[ suhb-rep-shuhn ]
/ səbˈrɛp ʃən /
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Canon Law. a concealment of the pertinent facts in a petition, as for dispensation or favor, that in certain cases nullifies the grant.Compare obreption (def. 1).
Scots Law. the act of obtaining something, as an escheat, by concealing pertinent facts.Compare obreption (def. 2).
a fallacious representation or an inference from it.
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“Was” is used for the indicative past tense of “to be,” and “were” is only used for the subjunctive past tense.
Origin of subreption
OTHER WORDS FROM subreptionsub·rep·ti·tious [suhb-rep-tish-uhs], /ˌsʌb rɛpˈtɪʃ əs/, adjective
Words nearby subreption
Dictionary.com Unabridged Based on the Random House Unabridged Dictionary, © Random House, Inc. 2021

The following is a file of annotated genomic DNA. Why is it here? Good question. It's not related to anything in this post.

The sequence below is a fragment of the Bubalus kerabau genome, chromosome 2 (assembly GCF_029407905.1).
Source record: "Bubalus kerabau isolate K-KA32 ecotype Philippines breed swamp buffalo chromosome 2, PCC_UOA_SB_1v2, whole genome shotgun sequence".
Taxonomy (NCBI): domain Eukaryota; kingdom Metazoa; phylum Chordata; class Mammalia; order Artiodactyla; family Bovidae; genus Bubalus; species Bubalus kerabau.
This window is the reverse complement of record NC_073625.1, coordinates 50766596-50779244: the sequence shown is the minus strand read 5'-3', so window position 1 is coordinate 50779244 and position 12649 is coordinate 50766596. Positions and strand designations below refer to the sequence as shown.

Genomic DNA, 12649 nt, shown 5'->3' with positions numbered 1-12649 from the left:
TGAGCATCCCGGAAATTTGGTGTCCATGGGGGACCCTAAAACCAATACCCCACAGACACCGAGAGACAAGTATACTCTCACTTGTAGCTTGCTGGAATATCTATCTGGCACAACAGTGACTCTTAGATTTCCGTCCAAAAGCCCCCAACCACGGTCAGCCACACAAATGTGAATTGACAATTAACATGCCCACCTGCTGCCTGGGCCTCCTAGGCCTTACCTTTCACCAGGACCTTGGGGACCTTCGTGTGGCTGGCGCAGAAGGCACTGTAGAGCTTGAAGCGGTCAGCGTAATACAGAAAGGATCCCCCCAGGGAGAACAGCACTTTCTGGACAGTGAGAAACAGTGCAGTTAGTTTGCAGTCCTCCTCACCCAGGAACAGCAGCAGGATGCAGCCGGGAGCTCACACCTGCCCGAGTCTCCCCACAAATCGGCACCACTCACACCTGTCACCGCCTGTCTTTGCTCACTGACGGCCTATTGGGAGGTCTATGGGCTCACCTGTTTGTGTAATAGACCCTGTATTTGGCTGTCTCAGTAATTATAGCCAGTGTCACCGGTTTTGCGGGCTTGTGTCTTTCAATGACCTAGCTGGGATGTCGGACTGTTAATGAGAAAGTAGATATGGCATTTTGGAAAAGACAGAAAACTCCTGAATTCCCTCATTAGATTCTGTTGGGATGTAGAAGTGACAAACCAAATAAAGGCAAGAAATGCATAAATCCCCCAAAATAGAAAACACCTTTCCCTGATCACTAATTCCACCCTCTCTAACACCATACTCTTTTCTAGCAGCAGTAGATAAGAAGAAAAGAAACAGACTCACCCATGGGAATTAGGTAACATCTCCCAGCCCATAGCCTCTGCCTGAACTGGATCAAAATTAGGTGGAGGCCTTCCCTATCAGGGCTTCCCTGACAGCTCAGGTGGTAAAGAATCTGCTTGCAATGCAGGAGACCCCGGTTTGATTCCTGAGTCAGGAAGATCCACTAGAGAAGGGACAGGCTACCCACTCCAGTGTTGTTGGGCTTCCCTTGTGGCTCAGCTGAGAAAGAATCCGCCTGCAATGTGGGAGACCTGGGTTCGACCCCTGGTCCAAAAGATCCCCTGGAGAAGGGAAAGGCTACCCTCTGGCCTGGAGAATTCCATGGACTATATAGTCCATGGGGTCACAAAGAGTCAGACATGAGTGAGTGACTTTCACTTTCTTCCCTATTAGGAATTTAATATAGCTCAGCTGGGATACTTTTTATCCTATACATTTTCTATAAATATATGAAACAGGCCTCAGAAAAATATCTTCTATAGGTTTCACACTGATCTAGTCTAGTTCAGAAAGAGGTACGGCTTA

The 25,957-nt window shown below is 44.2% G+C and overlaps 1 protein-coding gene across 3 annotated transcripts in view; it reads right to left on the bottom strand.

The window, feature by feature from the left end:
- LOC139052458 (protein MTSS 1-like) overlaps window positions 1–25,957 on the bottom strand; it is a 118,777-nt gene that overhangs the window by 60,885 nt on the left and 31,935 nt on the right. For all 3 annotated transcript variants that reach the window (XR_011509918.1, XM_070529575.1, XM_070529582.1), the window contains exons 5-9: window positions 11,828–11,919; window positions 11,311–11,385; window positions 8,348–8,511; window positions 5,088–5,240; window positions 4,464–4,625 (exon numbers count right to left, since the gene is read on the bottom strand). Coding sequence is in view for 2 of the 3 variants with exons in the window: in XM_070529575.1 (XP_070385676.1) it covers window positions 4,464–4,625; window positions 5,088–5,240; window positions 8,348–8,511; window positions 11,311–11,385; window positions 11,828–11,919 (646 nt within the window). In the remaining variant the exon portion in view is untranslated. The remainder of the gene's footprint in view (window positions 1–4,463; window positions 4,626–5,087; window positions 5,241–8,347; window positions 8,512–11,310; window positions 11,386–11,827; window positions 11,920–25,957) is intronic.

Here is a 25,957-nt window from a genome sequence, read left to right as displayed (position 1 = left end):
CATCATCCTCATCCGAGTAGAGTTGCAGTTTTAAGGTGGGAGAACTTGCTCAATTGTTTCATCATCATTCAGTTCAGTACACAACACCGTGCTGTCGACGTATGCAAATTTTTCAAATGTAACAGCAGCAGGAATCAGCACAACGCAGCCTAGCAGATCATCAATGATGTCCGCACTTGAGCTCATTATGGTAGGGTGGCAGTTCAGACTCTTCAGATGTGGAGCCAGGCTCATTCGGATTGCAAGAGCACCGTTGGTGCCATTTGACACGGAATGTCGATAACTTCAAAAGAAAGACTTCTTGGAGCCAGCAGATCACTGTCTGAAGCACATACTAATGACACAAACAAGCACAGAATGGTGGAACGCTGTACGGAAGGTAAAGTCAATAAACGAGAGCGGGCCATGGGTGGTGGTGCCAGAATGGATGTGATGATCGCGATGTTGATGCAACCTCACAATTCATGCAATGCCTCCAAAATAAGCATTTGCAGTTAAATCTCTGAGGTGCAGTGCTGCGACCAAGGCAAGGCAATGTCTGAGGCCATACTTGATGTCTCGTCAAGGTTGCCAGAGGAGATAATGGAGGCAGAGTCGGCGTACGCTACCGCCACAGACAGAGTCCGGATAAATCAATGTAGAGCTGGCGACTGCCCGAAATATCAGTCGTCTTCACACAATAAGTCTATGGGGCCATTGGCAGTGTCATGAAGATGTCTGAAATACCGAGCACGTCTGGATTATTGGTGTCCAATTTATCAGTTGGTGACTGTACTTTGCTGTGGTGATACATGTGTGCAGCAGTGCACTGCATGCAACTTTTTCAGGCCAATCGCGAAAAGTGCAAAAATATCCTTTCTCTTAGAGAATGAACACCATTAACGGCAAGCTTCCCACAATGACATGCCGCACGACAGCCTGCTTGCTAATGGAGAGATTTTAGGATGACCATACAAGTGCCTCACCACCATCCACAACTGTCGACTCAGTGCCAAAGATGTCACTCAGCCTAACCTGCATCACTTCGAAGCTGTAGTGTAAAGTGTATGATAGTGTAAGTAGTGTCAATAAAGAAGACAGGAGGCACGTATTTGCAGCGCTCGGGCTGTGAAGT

Example sentences from the Web for subreption
Subreption, sub-rep′shun, n. a procuring of some advantage by fraudulent concealment, esp.
British Dictionary definitions for subreption
/ (səbˈrɛpʃən) /
rare the concealment of facts in order to obtain a benefit, esp an ecclesiastical benefit or, in Scots Law, a grant from the CrownCompare obreption
any deceitful misrepresentation or concealment of facts
Derived forms of subreptionsubreptitious (ˌsʌbrɛpˈtɪʃəs), adjective
Word Origin for subreption
C17: from Latin subreptiō theft, from subripere, from sub- secretly + rapere to seize
Collins English Dictionary - Complete & Unabridged 2012 Digital Edition © William Collins Sons & Co. Ltd. 1979, 1986 © HarperCollins Publishers 1998, 2000, 2003, 2005, 2006, 2007, 2009, 2012